In a previous post, we blogged about the requirements for a valid will. One of those elements is testamentary capacity, meaning that the will-maker must have the necessary mental capacity to understand the nature of their property and provide instructions regarding preparation of the will.
Lack of testamentary capacity is a common basis which individuals will apply to challenge a will on. In a recent case before the Ontario Superior Court of Justice, a son challenged his father’s testamentary capacity with respect to his will. The son claimed that the father lacked legal capacity to sign the will, however, the testator’s common law wife claimed that the testator signed the will at the hospital in the presence of two witnesses. Upon review of contradictory evidence, the Court concluded that the will was invalid.
Testator has stroke on holiday
In the matter of Riddle v. Nielsen, the applicant, Mr. Riddle, sought a declaration from the Court that the last will and testament of his father, dated May 17, 2019, was invalid due to his father’s lack of capacity on the date of execution. The testator had three other children in addition to the applicant, namely “SM”, “JR”, and “LR”. SM filed an application in support of Mr. Riddle’s application.
The testator suffered a stroke, heart attack and seizure in March 2019 while he and his common-law partner and the respondent, Ms. Nielsen, were in Myrtle Beach for a holiday. The testator underwent two surgeries at a hospital in Myrtle Beach where he remained for three weeks until his condition had stabilized and he could return to Canada. The testator was transferred to a hospital in Kingston on April 1, 2019, where he remained until he passed away on June 12, 2019.
A lawyer who the testator instructed to prepare his will stated that he received instructions two weeks before the testator left for Myrtle beach, however, no plans were made for the execution.
While the testator was in the hospital in Kingston, Ms. Nielsen picked up the will which the lawyer had drafted. The lawyer provided Ms. Nielsen with instructions regarding execution of the will and she took it to the hospital.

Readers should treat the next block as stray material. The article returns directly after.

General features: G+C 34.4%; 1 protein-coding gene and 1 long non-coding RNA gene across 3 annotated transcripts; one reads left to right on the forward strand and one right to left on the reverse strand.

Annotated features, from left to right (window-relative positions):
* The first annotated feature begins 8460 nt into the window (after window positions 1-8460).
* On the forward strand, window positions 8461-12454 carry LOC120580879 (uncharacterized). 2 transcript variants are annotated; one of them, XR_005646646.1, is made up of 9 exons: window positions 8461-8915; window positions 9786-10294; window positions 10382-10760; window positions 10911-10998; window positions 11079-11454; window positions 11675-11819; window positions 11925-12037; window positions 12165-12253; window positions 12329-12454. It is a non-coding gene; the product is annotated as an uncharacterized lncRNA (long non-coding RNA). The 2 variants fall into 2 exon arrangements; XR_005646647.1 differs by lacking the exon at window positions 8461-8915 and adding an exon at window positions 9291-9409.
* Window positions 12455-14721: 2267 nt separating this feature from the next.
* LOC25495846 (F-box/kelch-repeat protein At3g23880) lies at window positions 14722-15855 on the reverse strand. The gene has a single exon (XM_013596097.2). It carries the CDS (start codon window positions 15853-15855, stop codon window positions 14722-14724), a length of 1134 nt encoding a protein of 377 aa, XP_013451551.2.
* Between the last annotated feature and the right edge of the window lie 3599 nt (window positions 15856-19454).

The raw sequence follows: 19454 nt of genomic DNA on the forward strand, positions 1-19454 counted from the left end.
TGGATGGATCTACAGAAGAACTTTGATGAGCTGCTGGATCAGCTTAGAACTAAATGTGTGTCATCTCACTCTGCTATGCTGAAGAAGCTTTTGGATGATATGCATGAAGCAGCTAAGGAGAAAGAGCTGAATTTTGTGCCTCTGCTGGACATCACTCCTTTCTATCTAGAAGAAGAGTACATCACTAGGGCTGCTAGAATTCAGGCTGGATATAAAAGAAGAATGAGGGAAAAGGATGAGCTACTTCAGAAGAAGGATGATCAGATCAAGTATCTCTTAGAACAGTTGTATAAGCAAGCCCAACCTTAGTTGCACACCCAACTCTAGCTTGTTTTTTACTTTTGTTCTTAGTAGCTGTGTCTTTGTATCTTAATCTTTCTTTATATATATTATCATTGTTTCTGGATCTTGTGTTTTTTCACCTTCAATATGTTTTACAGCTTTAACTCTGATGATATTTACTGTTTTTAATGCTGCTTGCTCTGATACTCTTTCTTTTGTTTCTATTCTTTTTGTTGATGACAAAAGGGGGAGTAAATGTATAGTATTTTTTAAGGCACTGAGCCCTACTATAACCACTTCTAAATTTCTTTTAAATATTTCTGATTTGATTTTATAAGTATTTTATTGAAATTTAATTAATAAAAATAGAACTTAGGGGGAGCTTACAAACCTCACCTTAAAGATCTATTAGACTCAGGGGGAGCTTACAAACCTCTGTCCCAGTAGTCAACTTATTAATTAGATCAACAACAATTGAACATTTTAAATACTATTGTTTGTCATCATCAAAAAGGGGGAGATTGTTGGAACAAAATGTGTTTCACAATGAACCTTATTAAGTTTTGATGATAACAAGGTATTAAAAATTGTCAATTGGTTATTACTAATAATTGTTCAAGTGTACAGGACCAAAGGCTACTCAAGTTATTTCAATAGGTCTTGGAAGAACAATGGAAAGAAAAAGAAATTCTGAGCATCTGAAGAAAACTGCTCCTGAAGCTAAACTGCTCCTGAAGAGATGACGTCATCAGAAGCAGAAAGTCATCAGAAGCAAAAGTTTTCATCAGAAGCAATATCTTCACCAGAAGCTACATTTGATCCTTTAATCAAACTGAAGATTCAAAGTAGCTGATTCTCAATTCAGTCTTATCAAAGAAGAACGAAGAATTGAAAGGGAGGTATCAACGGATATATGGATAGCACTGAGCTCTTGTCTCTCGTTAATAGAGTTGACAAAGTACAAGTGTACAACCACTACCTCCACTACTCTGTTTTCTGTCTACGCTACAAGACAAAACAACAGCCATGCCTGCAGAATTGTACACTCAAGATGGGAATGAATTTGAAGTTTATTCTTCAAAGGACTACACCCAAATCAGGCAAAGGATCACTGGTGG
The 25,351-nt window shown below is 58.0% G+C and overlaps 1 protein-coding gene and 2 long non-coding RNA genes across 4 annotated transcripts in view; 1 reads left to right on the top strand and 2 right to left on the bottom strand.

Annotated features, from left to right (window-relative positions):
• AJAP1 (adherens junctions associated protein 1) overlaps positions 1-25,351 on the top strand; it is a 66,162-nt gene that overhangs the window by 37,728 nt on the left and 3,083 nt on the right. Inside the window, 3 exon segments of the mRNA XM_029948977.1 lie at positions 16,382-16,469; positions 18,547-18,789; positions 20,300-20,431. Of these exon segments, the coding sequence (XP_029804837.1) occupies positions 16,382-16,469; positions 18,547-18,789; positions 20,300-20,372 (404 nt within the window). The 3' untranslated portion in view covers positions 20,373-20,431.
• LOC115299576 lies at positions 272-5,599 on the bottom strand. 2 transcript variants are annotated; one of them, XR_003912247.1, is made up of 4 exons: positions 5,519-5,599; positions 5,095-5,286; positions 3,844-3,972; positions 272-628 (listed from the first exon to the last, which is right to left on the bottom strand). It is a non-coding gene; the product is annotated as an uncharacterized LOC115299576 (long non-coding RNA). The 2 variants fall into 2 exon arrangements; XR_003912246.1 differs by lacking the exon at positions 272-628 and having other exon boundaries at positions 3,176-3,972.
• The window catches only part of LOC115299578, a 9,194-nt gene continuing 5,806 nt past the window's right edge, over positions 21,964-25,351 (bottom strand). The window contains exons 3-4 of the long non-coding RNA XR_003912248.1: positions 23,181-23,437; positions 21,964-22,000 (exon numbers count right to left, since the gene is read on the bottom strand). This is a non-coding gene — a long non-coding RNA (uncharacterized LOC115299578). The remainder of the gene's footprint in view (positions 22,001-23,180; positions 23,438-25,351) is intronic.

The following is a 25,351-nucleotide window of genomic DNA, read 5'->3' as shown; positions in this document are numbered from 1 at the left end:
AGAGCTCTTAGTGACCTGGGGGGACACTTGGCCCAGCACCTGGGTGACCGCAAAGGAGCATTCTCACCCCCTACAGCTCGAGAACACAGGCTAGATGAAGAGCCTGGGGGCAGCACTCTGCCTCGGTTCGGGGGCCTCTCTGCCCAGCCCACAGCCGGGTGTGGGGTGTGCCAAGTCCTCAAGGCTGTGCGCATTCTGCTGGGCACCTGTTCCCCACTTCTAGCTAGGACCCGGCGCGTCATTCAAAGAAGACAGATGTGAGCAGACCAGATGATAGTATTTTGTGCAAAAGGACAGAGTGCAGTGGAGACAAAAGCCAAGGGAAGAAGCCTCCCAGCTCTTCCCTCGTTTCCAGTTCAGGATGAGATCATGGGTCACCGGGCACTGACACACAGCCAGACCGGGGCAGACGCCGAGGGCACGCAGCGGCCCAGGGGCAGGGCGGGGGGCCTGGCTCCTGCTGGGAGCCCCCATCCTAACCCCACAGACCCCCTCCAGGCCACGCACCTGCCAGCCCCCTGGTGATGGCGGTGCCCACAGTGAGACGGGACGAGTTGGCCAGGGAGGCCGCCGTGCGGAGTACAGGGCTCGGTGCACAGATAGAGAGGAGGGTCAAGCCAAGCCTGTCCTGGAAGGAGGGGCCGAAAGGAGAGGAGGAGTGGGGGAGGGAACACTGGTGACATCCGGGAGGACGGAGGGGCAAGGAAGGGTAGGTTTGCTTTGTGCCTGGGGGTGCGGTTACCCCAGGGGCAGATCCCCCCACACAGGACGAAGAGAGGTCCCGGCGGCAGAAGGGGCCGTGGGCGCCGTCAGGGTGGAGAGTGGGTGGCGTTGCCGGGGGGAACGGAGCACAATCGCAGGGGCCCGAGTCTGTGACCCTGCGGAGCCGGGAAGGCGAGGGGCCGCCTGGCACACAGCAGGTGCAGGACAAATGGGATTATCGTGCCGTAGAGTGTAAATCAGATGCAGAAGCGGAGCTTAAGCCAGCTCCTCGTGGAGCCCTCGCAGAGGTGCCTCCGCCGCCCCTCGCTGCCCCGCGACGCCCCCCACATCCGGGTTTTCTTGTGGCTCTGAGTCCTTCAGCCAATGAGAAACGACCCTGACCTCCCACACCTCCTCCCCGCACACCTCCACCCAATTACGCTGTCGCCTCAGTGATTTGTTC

Ms. Nielsen stated that the testator signed the will on May 17, 2019. The testator’s signature and initials were on each page, and two witnesses were also present.
Based on the requirements under the Succession Law Reform Act, the Court stated that the onus was on Ms. Nielsen to prove that the testator did in fact sign the will in the presence of two witnesses. She told the Court that she arrived at the hospital on the morning of May 17, 2019, at about 10:40 am and stayed until 11:45am, during which time the testator was sitting up in bed, but was propped up by pillows while he signed the will.
The hospital records, however, contradicted the evidence provided by Ms. Nielsen and the two witnesses, as they showed that from 10:30am to 11:25am that morning, the testator was lying on his left side before a nurse turned him onto his right side where he stayed until 1:00pm.
The medical records also stated the testator suffered from “left-sided hemiparesis and aphasia,” which meant that the left side of his body was completely paralyzed. Therefore, he could not have signed any documents while laying on his right side.
A physician who provided care to the testator opined to the Court that the testator did not have the cognitive or physical capacity to sign the will. In the morning of May 17, 2019, a CAM test was performed for the testator which required him to squeeze a certain hand to answer “yes” and “no” questions. The records showed that the testator was unable to squeeze fingers appropriately, and was also unable to perform tasks such as picking up a knife or fork or brushing his teeth.
Upon review of the evidence, the Court was satisfied that the medical evidence provided by the hospital and treating physician greatly outweighed the evidence provided by Ms. Nielsen and the witnesses. Further, the Court was unable to confirm that the signature on the will was that of the testator and therefore declared the May 17, 2019, will invalid.
Derfel Estate Law can help you with challenges to the validity of a will
At Derfel Estate Law, our experienced team of estate lawyers provide skilled advocacy for clients involved in a variety of estate and trust disputes, including Will challenges and disputes related to executors or trustees. We understand that estate litigation can be lengthy, emotional and costly and aim to ensure that clients remain informed throughout the process. We proudly serve clients throughout the Greater Toronto Area and across Ontario. To schedule a confidential consultation regarding your estate litigation concerns, contact us online or by phone at 416-847-3580.